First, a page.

Shush or the ancient city of Susa is considered one of the oldest world human settlements with a history of more than 6000 years registered in UNESCO’s list. According to the documents and evidences of the antiquity, Susa has been one of the main Iranian cities known for its magnificence. Even older than this city, in the vicinity of this settlement center, there have been unearthed the remnants of a village dating back to 7000 years ago.

During mid-fifth millennium B.C, there were more than 100 villages in Khuzestan plain, South West of Iran today. One of the outstanding examples of these villages is Tchogha Mish in the middle of this plain. The formation of these villages started with nomads settled in one place and the beginning of farming and pottery making. Although it was at the margin of this plain, it soon turned into a ritual center in the region.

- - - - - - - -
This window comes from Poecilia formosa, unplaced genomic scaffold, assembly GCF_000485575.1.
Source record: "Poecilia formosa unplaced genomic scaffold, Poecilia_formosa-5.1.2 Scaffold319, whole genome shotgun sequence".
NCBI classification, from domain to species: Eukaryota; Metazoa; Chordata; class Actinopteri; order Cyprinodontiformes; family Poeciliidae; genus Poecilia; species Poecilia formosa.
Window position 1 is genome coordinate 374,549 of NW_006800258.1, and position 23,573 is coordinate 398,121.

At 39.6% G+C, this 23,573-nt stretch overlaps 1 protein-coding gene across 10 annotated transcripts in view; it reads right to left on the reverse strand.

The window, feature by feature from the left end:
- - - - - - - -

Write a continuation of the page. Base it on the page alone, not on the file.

Arts flourished a lot during this period. The skills of the metal workers resulted in creating fabulous gold and silver figurines. Embellishments on the molded bricks of this era presents a particular aspect of the middle Elamite art inspired by the Babylonia. The graves of this era were built with curved ceilings.

For more information, please refer to:

UNESCO PAGE

VISITIRAN PAGE

Lut Desert

Date of Submission: 2016

State, Region or Province: Kerman Province

Category: Natural

Ref: 1505

Iran’s Lut Desert is often called the hottest place on Earth—though that depends on how you’re defining “hottest.” To be precise, the Lut holds the record for having the Earth’s hottest surface temperature, which can climb as high as 159 degrees Fahrenheit (70 degrees Celsius).